"Right now a significant part of marketing budgets of big games is allocated to pay influencers," Galyonkin said on Twitter. "Those are one-off deals. I think having a way for influencers to be able to stream any game and make money without relying solely on big publishers would be awesome.

"Support-A-Creator program for Fortnite allows some creators to make enough money to go full-time. My hope is by extending it to Epic Games store titles and getting more games on board, we'll reach the point where it's possible for more creators.

"...Our goal is to empower smaller devs to have the same access to creators that only big publishers right now can afford. It's not in any way mandatory, we're just leveling the playing field, giving devs the tools. On the other hand, it also levels the playing field for mid-sized and small creators. We found that ROI on small and mid-sized creators is actually better when running promotional campaigns, but there are so many of them, most devs can't manage that. We'll give them the tools."

For developers and users, Galyonkin hinted at other improvements that Epic is considering. He confirmed that Epic Games eventually wants to open itself to self-publishing, though with a stronger moderation system to ensure someone has actually played games before they are released on the storefront. He said that Epic intends to keep away from anything like Steam Cards, saying that features such as that and the Steam marketplace contribute to an excess of "game-shaped objects," or "games" that simply exist for marketplace transactions. Without those, asset flips, or malicious developers, Galyonkin suggests the store may have between 150-200 games per month to sort through for curation.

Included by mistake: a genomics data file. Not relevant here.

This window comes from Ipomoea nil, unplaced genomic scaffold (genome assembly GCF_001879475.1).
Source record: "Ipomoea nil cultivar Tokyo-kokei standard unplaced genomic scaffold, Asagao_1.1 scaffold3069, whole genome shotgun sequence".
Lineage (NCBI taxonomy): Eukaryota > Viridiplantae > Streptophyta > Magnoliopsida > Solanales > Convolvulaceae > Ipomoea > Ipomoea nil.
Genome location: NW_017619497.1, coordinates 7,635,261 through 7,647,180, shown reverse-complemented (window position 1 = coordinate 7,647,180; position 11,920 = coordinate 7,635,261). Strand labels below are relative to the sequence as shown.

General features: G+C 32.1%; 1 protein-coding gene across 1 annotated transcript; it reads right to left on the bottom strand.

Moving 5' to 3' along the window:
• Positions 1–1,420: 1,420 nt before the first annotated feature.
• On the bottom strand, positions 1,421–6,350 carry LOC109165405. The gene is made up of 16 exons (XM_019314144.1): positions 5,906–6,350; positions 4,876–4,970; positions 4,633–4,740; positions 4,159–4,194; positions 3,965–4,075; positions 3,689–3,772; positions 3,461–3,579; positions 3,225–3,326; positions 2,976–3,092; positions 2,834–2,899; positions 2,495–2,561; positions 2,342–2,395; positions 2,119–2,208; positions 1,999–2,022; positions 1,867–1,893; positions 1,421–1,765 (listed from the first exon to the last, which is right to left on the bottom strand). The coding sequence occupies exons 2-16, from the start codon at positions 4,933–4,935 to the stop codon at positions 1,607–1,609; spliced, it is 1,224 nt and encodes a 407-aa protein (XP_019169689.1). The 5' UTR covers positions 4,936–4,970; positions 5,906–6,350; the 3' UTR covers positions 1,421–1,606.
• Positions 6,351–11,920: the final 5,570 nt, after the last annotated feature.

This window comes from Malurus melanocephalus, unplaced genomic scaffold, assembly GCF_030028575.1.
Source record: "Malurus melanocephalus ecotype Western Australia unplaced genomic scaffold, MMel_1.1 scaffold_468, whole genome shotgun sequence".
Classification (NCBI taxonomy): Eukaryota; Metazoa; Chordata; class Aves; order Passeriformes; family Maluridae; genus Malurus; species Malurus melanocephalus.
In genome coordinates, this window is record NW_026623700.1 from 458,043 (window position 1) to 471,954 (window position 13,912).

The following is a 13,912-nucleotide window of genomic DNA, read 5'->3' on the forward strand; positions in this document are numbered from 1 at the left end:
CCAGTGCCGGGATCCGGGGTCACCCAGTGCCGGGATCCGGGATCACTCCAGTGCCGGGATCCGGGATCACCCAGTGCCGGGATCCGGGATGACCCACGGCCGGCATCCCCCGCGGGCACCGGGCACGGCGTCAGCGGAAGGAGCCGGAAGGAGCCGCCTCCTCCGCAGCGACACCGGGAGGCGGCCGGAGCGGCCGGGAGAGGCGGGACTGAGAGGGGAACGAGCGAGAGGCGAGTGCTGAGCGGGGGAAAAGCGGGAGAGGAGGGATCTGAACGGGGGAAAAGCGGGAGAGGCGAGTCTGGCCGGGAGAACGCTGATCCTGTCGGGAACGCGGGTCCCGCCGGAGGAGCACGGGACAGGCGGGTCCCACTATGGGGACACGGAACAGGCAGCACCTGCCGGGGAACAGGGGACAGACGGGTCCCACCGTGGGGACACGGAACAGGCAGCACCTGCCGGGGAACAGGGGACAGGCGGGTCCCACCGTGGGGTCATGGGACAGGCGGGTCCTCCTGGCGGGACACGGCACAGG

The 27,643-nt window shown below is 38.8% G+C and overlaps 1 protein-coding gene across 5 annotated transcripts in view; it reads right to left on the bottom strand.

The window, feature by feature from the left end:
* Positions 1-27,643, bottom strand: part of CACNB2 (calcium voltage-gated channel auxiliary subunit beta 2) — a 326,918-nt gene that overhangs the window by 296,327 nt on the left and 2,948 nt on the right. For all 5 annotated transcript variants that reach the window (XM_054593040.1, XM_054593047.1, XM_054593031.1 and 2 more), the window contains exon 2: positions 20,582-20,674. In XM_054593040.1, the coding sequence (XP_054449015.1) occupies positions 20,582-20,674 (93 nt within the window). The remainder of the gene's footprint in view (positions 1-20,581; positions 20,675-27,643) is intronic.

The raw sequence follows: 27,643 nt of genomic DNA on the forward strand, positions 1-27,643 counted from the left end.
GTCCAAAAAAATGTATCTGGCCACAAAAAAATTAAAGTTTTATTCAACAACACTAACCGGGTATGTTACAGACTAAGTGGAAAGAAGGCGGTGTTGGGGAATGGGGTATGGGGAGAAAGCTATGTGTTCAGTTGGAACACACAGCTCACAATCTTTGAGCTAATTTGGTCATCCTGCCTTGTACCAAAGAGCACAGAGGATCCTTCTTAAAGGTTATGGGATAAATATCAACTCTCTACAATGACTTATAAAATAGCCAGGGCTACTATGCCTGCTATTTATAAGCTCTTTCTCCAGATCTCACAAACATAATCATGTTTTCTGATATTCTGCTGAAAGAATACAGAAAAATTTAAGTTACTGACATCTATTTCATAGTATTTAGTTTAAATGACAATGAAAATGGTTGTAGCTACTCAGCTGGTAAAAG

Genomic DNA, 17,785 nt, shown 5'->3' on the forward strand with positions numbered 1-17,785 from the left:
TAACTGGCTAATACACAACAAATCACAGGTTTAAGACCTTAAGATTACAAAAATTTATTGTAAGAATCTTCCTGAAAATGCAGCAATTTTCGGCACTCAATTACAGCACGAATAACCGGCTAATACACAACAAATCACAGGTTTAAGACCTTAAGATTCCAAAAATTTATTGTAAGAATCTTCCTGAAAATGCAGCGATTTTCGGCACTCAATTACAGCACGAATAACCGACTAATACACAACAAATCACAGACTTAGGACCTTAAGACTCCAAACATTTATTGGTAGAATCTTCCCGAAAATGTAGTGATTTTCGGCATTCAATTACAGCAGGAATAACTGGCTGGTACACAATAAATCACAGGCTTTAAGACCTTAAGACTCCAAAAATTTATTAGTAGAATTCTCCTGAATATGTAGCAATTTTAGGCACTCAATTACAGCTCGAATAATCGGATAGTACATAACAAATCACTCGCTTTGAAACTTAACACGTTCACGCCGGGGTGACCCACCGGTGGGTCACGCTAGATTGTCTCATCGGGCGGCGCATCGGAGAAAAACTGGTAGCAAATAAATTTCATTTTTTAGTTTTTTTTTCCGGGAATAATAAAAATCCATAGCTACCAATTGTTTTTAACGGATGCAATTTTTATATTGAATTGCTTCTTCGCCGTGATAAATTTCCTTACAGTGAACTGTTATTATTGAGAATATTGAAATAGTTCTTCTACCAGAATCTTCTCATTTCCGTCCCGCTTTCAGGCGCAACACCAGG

Galyonkin also suggested that the Epic Games store won't increase their own 12% cut of game sales revenue, but would look for ways to lower it further if payment processing companies become willing to play ball and reduce fees.

And specifically for users, Galyonkin confirmed that the Epic Games store is looking to implement cloud saves around February, achievements by the end of 2019, and reviews at some point in the future (though he said via email this dates were not fixed). Social features are also in the works, though on Twitter he clarified that these would look different from "an old-fashioned message board." Galyonkin wants to avoid older technology that is difficult to manage, as well as another Steam problem of users using the platform's review system as tech support.

Finally, Galyonkin told me that non-Epic games would eventually be launchable through the storefront, just like on Steam and Discord, but GOG's feature of importing games from other platforms would not be included. "'Add a non-Steam game' but for Epic is easy to do," he said, referring to the name of the feature on Steam. "'Import my games from Steam' requires a lot of legal work that might not result in any benefit for consumers."